Today, Marshall Amplifiers announced the passing of their founder and bearer of their namesake James Marshall. Marshall amplifiers have colored the sounds of everyone from AC/DC to ZZ Top. They have become synonymous with the sound and the power of loud rock and roll music. The iconic image of the Marshall stack is recognizable as the roaring wail it creates. The list of musicians for whom Marshall amplifiers have provided the backbone of their sound reads like an all-time-best-of list, and that is no coincidence. The Marshall amplifier is one of the most sought after, copied and esteemed guitar amplifiers in the world.
The Marshall amplifier gave birth to Pete Townshend’s power pop jangle with The Who, Eric Clapton’s voice-like electric blues with Cream, Duane Allman’s country/rock hybrid with the Allman Brothers Band, Slash’s dirty and mean streets of Los Angeles tone with Guns ‘n’ Roses, and perhaps most famously, the psychedelic shaman of the electric guitar himself, the original user and abuser of the “Marshall stack,” Jimi Hendrix.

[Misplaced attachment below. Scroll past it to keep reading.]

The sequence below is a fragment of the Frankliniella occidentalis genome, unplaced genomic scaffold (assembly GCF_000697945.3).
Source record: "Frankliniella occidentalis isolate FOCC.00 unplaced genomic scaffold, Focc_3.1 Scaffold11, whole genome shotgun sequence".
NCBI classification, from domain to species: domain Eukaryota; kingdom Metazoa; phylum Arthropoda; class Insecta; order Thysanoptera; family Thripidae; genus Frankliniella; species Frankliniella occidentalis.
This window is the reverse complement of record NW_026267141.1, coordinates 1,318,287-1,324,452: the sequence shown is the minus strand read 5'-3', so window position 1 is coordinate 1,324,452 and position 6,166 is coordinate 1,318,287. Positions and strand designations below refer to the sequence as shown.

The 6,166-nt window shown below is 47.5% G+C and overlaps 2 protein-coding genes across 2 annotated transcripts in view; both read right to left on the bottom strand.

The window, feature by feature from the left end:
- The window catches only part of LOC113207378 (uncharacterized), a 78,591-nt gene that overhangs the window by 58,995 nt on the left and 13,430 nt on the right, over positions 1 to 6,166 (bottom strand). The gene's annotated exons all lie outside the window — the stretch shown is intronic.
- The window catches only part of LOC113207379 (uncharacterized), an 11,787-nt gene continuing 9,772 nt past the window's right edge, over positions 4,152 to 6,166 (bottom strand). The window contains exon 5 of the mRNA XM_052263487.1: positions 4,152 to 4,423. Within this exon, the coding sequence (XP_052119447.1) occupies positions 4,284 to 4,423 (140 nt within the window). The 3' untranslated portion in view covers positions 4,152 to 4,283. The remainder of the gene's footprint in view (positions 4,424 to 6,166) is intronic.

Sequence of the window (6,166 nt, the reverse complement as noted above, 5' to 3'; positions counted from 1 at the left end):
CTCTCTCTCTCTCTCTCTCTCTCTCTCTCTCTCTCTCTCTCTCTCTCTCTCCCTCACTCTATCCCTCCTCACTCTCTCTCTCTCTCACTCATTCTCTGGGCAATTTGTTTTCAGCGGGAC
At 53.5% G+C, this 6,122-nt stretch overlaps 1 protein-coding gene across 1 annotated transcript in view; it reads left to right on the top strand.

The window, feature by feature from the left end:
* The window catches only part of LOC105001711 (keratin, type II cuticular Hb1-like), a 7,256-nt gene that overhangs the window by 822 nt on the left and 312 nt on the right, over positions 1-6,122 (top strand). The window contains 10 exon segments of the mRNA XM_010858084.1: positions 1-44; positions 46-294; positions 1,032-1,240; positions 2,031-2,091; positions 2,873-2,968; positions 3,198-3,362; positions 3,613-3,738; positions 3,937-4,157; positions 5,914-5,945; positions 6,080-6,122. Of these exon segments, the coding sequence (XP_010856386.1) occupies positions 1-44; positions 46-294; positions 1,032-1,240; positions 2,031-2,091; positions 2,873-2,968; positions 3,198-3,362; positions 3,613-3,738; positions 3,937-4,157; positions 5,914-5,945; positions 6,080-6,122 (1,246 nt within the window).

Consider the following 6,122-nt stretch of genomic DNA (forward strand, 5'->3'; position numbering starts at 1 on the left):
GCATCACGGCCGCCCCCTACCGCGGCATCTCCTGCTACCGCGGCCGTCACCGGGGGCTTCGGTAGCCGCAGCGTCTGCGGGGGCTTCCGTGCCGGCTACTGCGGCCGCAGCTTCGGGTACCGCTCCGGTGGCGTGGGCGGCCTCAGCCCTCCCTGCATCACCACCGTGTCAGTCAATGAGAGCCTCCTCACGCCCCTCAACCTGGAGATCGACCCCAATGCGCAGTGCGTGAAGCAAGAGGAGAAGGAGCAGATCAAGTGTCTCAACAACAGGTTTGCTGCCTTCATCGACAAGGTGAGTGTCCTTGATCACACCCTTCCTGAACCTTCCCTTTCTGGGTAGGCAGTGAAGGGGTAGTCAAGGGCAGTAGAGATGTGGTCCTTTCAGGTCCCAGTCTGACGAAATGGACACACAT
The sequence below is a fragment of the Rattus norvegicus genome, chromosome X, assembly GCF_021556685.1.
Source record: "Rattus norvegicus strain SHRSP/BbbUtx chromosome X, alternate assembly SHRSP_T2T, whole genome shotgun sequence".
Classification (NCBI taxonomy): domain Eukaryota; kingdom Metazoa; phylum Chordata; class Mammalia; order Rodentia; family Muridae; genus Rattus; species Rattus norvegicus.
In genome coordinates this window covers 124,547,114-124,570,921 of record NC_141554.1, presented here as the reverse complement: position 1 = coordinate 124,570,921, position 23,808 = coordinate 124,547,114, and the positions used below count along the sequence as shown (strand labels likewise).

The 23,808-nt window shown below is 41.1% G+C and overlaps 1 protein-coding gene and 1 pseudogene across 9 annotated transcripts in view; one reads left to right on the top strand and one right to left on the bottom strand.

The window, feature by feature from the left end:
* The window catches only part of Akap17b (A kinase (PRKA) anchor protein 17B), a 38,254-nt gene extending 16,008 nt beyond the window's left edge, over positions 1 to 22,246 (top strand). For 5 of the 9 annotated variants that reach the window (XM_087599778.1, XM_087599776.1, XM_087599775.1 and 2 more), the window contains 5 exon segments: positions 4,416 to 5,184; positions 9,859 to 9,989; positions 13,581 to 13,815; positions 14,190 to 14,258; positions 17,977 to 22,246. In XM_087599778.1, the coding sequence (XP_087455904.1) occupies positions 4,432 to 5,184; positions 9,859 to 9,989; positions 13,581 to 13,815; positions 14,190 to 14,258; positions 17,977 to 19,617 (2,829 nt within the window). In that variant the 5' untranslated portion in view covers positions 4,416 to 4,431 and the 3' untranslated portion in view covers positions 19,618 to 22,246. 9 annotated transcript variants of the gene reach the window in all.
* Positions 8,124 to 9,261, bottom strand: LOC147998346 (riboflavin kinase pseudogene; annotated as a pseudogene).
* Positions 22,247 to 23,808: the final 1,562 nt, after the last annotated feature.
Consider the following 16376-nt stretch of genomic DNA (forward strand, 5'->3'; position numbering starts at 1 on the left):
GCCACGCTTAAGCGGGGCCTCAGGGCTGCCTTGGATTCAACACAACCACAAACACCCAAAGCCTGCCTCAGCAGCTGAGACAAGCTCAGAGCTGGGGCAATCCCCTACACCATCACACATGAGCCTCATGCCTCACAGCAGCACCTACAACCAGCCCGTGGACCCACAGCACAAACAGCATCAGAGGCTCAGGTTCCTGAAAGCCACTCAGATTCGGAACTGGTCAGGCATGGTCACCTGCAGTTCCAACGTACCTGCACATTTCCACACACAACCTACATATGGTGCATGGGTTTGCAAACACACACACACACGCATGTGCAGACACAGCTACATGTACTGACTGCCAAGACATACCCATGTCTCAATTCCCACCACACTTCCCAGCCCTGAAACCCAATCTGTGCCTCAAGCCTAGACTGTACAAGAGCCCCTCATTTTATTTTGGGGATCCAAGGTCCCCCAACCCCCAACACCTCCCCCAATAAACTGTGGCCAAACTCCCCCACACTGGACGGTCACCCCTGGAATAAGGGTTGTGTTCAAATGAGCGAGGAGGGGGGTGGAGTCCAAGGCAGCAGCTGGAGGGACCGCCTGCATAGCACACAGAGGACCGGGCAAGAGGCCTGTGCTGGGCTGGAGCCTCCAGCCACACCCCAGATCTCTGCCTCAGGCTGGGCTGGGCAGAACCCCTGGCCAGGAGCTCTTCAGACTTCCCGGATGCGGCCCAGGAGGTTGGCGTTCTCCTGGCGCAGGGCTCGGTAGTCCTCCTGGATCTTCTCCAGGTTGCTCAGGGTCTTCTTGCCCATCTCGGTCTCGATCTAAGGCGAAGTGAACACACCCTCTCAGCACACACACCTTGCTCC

Marshall amplifiers are the great equalizer of rock and roll. From dirty basement clubs with a dozen people in the audience to tens of thousands of people packed into the biggest stadiums in the world, chances are good that if you walk away with a ringing in your ears it’s because someone turned their Marshall up to “11.”
The Marshall sound is inimitable their look is classic. Without shadow of exaggeration or embellishment, it can be said that Marshall amplifiers are the voice of rock and roll electric guitar. Without Jim Marshall’s amps the sound of rock and roll would not be the same. The Marshall amplifier is the muscle of rock and roll.
Let’s pause for a moment of silence to remember ‘the father of loud,” Jim Marshall.
Now, let’s turn it up. That’s what Jim would want. He would want us to turn up the amps, and lost in the sound of the almighty Marshall amplifier.
James Charles Marshall.
1923 – 2012.
By Damian Master
Frank Werner, owner of On Stage Services, was fortunate to have met Jim at the 2002 NAMM show.